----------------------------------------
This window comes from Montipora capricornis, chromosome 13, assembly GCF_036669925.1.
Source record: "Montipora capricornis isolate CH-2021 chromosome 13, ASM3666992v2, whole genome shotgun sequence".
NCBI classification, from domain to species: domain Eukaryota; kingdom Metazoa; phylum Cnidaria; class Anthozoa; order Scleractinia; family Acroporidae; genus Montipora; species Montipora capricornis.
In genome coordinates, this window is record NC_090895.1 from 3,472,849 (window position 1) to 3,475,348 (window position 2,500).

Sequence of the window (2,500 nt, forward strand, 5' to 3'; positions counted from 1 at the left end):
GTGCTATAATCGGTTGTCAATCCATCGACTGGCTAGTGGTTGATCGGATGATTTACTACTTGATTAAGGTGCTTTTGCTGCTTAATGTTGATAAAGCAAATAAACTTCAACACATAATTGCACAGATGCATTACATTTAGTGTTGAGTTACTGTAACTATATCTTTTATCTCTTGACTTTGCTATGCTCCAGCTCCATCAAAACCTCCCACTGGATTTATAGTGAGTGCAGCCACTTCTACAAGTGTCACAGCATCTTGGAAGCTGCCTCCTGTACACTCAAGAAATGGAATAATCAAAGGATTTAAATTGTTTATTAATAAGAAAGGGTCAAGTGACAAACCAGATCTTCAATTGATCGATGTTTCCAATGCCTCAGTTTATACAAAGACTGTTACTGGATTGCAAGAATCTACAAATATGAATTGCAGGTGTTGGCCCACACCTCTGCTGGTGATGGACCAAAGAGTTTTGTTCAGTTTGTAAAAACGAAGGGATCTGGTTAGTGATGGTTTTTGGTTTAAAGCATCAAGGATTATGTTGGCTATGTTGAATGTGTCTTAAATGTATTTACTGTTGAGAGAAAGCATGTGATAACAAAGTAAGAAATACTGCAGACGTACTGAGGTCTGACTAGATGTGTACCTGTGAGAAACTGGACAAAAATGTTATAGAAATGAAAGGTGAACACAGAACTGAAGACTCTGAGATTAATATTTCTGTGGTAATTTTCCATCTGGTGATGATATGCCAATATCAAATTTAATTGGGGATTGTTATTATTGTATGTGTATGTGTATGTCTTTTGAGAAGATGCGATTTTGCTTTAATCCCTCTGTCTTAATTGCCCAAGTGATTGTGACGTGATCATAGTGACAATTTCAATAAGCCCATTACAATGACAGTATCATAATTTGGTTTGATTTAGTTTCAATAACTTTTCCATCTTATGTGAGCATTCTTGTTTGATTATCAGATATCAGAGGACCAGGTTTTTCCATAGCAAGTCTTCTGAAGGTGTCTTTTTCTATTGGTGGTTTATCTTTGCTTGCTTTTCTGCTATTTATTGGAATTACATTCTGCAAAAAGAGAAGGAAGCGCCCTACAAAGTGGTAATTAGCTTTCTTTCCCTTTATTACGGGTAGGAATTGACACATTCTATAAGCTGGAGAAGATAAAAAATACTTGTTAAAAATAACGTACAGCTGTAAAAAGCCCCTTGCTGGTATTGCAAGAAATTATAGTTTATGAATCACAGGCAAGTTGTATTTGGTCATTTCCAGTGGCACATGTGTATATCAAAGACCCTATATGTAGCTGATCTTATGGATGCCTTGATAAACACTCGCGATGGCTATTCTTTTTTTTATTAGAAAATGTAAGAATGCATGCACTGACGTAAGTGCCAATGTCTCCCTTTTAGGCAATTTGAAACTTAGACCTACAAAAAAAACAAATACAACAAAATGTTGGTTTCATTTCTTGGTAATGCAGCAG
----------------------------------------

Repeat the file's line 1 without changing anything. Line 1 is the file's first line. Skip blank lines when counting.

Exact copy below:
This window comes from Montipora capricornis, chromosome 13, assembly GCF_036669925.1.